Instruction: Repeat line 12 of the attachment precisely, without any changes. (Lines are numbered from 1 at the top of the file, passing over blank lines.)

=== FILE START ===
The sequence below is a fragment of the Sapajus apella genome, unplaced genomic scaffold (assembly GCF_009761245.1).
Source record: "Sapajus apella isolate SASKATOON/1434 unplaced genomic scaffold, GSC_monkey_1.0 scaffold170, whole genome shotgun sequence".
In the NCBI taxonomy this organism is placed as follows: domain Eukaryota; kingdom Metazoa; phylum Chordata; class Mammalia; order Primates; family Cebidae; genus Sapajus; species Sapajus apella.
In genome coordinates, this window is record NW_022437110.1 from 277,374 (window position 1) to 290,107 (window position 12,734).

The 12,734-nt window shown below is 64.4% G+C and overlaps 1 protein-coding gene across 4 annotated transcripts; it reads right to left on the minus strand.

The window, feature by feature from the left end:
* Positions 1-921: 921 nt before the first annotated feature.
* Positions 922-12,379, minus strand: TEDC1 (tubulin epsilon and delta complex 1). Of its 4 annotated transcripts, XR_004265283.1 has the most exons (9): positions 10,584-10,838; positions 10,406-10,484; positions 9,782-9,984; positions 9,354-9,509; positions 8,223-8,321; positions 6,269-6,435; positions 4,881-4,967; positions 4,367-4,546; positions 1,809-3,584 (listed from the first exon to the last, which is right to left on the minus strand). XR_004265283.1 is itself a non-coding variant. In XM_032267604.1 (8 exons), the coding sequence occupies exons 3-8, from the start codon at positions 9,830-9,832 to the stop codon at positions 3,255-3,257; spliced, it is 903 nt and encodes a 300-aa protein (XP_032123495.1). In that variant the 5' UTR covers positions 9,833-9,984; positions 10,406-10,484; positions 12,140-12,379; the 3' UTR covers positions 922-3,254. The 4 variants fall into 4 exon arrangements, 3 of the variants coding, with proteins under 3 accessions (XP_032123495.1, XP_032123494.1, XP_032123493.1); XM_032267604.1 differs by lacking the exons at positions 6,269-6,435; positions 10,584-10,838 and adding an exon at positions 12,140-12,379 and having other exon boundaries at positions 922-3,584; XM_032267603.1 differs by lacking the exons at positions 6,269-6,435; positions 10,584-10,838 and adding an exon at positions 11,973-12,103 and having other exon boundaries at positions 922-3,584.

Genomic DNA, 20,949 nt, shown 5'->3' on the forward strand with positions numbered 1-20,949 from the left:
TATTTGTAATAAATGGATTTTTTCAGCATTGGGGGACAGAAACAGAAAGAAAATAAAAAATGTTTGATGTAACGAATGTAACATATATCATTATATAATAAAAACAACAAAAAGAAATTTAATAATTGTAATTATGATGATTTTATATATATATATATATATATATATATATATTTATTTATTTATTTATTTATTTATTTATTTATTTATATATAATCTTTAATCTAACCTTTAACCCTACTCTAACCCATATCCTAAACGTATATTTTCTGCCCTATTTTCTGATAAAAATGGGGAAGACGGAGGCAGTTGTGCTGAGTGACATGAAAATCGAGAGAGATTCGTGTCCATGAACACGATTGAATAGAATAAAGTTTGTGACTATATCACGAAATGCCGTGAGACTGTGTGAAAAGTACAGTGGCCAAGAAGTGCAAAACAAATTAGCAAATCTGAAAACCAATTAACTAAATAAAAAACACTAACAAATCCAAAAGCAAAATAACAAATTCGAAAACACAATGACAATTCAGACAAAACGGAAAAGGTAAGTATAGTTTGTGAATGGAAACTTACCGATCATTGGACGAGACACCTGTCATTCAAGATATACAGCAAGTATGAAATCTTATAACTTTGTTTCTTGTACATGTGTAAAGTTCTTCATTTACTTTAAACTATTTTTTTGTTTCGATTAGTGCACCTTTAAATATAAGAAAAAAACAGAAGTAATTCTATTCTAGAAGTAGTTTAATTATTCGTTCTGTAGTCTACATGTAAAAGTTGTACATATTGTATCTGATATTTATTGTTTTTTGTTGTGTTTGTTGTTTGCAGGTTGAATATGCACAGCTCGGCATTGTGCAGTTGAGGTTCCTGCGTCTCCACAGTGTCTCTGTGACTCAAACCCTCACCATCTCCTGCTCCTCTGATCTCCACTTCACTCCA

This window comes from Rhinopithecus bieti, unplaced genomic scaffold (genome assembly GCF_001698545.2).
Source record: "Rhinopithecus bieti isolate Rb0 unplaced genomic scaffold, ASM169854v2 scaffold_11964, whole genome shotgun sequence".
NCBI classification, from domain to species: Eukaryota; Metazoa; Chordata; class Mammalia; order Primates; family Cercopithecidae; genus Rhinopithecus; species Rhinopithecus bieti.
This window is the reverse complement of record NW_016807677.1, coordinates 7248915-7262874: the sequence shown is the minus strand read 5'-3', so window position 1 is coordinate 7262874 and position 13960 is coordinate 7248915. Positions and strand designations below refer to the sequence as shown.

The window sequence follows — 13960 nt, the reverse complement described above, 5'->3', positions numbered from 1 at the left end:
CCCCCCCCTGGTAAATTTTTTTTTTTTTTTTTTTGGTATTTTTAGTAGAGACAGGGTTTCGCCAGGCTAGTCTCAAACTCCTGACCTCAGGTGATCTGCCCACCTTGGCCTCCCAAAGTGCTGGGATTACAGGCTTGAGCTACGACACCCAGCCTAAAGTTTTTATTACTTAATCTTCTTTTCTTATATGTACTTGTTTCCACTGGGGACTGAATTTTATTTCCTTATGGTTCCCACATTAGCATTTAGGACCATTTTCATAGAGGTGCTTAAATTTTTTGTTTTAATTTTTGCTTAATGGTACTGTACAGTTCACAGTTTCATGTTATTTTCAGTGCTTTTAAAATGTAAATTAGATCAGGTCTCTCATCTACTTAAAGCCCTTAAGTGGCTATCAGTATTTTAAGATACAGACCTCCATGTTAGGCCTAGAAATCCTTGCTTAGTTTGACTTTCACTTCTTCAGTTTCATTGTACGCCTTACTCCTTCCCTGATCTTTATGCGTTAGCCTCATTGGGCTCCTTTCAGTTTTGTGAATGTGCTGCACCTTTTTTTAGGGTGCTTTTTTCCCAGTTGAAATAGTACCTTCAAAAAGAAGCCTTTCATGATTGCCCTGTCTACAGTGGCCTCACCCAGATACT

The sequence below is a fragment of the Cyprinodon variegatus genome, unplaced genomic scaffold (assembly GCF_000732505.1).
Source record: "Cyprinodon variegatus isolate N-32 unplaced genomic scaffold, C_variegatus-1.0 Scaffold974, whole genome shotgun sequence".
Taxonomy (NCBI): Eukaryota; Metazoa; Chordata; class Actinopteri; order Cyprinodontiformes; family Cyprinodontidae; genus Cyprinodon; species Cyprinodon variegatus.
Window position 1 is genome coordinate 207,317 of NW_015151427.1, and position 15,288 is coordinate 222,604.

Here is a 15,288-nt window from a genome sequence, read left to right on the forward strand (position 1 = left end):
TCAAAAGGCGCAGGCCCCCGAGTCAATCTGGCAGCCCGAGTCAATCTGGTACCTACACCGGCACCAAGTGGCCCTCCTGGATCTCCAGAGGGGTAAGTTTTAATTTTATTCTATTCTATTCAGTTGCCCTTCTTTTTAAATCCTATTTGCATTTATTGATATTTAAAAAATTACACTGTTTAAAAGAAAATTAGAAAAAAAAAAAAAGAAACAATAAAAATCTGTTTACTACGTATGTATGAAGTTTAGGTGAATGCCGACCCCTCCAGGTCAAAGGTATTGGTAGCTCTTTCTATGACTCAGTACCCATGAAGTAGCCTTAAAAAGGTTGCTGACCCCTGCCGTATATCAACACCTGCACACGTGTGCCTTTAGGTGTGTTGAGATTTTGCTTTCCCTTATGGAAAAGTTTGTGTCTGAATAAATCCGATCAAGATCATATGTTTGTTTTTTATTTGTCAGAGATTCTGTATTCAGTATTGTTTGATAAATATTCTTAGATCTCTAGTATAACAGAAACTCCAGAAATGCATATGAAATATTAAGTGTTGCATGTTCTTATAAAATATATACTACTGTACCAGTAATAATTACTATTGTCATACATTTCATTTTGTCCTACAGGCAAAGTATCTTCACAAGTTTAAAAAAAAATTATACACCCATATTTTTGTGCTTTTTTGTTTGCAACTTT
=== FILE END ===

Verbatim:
Source record: "Rhinopithecus bieti isolate Rb0 unplaced genomic scaffold, ASM169854v2 scaffold_11964, whole genome shotgun sequence".